Short bio: Computer Scientist, FOSS supporter (read more)
Tux Machines (TM)-specific
Confronting their rapidly shrinking budgets, public sector bean counters must imagine that someone somewhere has been casting Chinese curses about living in interesting times. Because when money gets tight, things sure do get interesting.
You would think that at times like these open-source deployments would be the obvious solution. Open source has to be considered for public-sector IT projects and with no upfront licensing costs it ought to be a shoe-in.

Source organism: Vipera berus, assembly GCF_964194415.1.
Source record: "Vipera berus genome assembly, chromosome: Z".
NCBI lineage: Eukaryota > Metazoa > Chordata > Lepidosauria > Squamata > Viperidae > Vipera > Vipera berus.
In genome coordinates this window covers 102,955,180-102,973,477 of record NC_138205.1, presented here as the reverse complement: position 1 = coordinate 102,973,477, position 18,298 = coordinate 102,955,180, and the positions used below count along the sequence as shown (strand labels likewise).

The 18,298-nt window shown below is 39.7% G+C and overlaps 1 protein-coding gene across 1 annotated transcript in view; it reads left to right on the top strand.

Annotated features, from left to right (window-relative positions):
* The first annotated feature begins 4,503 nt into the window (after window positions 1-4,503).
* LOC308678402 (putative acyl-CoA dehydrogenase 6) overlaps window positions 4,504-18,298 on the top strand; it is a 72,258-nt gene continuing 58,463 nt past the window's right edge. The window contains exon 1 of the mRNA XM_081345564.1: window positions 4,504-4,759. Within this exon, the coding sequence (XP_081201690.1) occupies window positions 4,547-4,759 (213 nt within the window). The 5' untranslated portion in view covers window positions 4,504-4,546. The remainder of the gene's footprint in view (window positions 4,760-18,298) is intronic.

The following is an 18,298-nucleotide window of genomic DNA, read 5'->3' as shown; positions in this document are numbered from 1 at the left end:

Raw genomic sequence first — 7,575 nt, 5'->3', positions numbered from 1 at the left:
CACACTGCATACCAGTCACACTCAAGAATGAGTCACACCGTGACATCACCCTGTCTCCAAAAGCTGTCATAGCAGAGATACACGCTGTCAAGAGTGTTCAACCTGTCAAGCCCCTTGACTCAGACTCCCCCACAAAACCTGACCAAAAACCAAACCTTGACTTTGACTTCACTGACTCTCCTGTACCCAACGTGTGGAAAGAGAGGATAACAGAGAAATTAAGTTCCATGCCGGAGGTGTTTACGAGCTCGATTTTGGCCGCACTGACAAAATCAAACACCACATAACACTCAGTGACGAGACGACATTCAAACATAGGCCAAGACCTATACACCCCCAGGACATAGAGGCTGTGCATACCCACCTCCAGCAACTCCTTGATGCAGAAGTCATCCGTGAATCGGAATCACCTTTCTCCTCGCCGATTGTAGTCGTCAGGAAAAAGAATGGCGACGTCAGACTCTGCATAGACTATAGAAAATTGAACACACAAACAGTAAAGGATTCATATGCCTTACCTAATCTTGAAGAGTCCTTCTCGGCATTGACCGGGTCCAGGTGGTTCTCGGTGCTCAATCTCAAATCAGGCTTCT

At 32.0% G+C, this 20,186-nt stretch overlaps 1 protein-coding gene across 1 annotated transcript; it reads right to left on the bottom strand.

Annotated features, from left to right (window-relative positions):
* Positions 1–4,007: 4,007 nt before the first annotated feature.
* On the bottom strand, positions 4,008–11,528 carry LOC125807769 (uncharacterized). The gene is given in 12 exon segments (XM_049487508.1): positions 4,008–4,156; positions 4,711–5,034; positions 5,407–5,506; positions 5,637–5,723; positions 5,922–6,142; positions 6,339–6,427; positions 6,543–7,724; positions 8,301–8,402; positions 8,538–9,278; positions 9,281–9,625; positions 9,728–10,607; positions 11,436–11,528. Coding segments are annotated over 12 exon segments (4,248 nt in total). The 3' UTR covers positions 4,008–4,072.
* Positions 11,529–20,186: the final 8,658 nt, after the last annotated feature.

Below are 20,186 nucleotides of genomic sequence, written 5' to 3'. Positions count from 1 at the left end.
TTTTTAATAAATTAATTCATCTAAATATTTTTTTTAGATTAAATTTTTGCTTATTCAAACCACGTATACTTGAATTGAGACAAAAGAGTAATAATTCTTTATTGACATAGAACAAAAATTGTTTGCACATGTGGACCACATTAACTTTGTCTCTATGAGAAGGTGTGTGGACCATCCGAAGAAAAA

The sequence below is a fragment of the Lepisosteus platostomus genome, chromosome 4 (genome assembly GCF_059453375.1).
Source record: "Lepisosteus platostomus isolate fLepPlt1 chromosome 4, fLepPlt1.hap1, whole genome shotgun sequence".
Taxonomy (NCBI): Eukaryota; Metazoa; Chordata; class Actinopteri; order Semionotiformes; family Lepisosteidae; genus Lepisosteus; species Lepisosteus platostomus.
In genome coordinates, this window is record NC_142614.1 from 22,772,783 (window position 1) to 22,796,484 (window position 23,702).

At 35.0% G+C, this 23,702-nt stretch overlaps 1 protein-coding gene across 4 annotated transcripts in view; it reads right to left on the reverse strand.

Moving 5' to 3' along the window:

But it doesn’t seem to work that way. Jane Silber, chief executive of Ubuntu’s commercial champion Canonical, has a feeling that open source is used as a negotiating tool but that its benefits are not always taken into account.
“I’d like to think open source has a value other than as a negotiating tool,” she says. “There has been some good progress in getting it considered. The government is doing some things with procurement laws to encourage system integrators to include open source in proposals.